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A Patient’s Warning to Others - Medicare Advantage may not be an Advantage

A Patient’s Warning to Others - Medicare Advantage may not be an Advantage

When Tim Stephenson and his wife decided to retire, it was supposed to be a time to laze around their Shiloh home and watch the world go by. Instead, the couple’s golden years have been swamped by a barrage of junk mail and an unrelenting stream of commercials and telemarketers hawking everything under the sun. While most of the pitches are merely irritating, one product—Medicare Advantage insurance plans—represents something more potentially damaging for seniors at a time when they are most vulnerable.

“My agenda is to warn elderly people who are retired that they need to pay attention to this stuff,” Tim Stephenson said. “When you’re getting a handful of junk mail every day on insurance, you tend to just trash it and not even study it or look at it because there’s so much of it. From my perspective, seniors are being victimized by these plans through marketing and solicitation. ”Despite the name, Medicare Advantage plans are not government insurance, but products offered by private companies, something that’s hard to tell given ‘Medicare’ is right in the name.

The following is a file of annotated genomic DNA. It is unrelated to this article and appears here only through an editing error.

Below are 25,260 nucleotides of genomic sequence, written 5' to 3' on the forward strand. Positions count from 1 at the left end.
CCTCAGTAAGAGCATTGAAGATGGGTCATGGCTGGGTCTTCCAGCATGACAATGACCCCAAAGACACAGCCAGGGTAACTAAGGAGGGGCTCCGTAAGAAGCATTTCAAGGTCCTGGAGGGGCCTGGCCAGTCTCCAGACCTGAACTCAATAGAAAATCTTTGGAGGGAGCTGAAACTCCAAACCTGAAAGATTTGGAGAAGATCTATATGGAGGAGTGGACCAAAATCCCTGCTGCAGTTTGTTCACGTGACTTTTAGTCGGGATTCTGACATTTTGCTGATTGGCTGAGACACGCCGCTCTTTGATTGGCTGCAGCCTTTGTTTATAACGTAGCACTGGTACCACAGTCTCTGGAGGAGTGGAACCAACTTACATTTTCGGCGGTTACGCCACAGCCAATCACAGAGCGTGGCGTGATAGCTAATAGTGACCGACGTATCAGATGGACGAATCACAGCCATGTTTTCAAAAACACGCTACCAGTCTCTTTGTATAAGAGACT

Marketing materials are equally confusing and loaded with promises of bargain-basement prices, while at the same time making it difficult to learn basic information regarding hidden costs and coverage limitations. These tactics serve as powerful lures for people to enroll in a Medicare Advantage plan, especially among a patient population eager to save money.“ The name ‘Medicare Advantage Plan’ is really a misnomer,” said Dr. Stephen Wilber, hospitalist with Baxter Regional. “The more appropriate term is ‘Medicare Replacement Plan.’ They pull people in by telling people they get vision and dental paid for. Everyone who is of retirement age wants to save a little money, including my parents, so you can’t blame them. “But these insurance companies are not trying to be nice and give away free vision and dental; they’re doing that to entice you to buy plans that aren’t going to be there to care for you when you really need them.